Despite the redemptive qualities, there are many moral issues to take note of in this title.  Harvest December earns it Mature rating for the graphic depiction of violent events and strong language.  There are many battle scenes with bones being broken and limbs being nearly torn off.  Fortunately, the gory imagery is not shown and it’s up to the reader’s brain to supply the violent imagery.  Cussing and blaspheming is pretty commonplace and every word except for the F-bomb is used.  In place of the F-word are Xs in some cases.  

    Harvest December
    Score Breakdown:
    Higher is better
    (10/10 is perfect)

    Game Score - 78%
    Gameplay - 17/20
    Graphics - 6/10
    Sound - 6/10
    Stability - 5/5
    Controls - 5/5

    Morality Score - 41%
    Violence - 3.5/10
    Language - 0/10
    Sexual Content - 3.5/10
    Occult/Supernatural - 5/10
    Cultural/Moral/Ethical - 8.5/10

    With some of the characters being gods and children of gods, there are a fair amount of religious references.  There’s a wedding scene that depicts the rituals and blessings given by the goddess Shiro.  The gods in this game vary in powers and have the ability to lose it depending on their actions and influence from their believers.  Many Biblical characters are referenced including Moses, Job, and Joseph.  Joseph was brought up as an example of a guy having to deal with the consequences of sex without experiencing it for himself.   

    Most of the sexual situations are unintentional, funny, and awkward.  There are co-ed bathing scenes but usually one of the characters still has some clothes on of some sort.  Some accidental breast grabs provide a little humor and punishment beatings for Masaki.  There are also some peeping Tom and kissing scenes as well.  As detailed as the violent scenes were, I’m happy to say that there are no sexual encounters told in this story.  There was a scene with Kohei applying suntan lotion on a girl’s back and she flipped over for him to do the front side (despite his protesting) and the game said that the scene was censored for the reader’s protection.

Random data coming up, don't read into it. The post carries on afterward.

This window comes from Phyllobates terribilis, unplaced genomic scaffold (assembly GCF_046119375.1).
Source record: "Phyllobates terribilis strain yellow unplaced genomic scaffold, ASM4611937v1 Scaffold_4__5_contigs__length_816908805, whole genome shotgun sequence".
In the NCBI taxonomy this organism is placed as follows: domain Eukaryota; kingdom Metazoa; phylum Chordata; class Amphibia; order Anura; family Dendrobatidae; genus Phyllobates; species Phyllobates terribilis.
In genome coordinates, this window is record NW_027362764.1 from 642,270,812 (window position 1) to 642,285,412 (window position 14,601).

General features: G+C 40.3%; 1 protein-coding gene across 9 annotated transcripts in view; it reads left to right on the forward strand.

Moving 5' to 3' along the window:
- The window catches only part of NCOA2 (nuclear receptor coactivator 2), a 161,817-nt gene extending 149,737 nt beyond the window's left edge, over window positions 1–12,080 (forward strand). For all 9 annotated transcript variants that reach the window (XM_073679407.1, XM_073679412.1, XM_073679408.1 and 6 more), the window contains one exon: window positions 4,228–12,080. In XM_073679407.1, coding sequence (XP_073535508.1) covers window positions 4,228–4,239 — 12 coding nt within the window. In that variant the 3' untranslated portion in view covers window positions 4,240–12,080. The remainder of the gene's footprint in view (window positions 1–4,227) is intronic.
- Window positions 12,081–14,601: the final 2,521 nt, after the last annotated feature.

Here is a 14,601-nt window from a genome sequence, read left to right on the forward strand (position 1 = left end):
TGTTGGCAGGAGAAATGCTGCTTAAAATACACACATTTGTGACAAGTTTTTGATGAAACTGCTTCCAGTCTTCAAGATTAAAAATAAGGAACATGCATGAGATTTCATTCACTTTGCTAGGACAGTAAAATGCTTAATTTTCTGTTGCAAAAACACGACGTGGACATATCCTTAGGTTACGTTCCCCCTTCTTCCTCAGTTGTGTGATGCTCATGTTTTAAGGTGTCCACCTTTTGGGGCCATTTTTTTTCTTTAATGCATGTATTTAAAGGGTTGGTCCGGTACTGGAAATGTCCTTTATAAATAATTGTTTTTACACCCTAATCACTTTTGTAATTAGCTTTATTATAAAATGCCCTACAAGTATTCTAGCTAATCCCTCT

Even with the censoring Harvest December is not suitable for a younger audience and it definitely earns the Mature rating it was given.  If you don’t mind cussing and awkward sexual humor, Harvest December will entertain you for roughly twenty-one hours.

     

  • Japanese School Life (PC)

    boxart
    Game Info:

    Japanese School Life
    Developed by: code:jp
    Published by: Sekai Project
    Release date: November 22, 2016
    Available on: Windows
    Genre: Visual Novel
    Number of players: Single-player
    Price: $9.99

     

    Thank you Sekai Project for sending us this game to review!

    As a fan of anime, I’m intrigued by Japanese culture and would love to visit Japan someday.  Through the various high school themed animes I’ve learned about many of Japan’s pastimes. I’ve realized that there’s much more to learn after playing Japanese School Life.  

    Japenese School Life is a 2D visual novel that gives you a glimpse into the life of typical high school kids.  You’ll learn about etiquette and various customs that take place throughout the year.  This three-and-a-half-hour visual novel features multiple endings and a nekomimi mode if you want everyone to wear cat ears.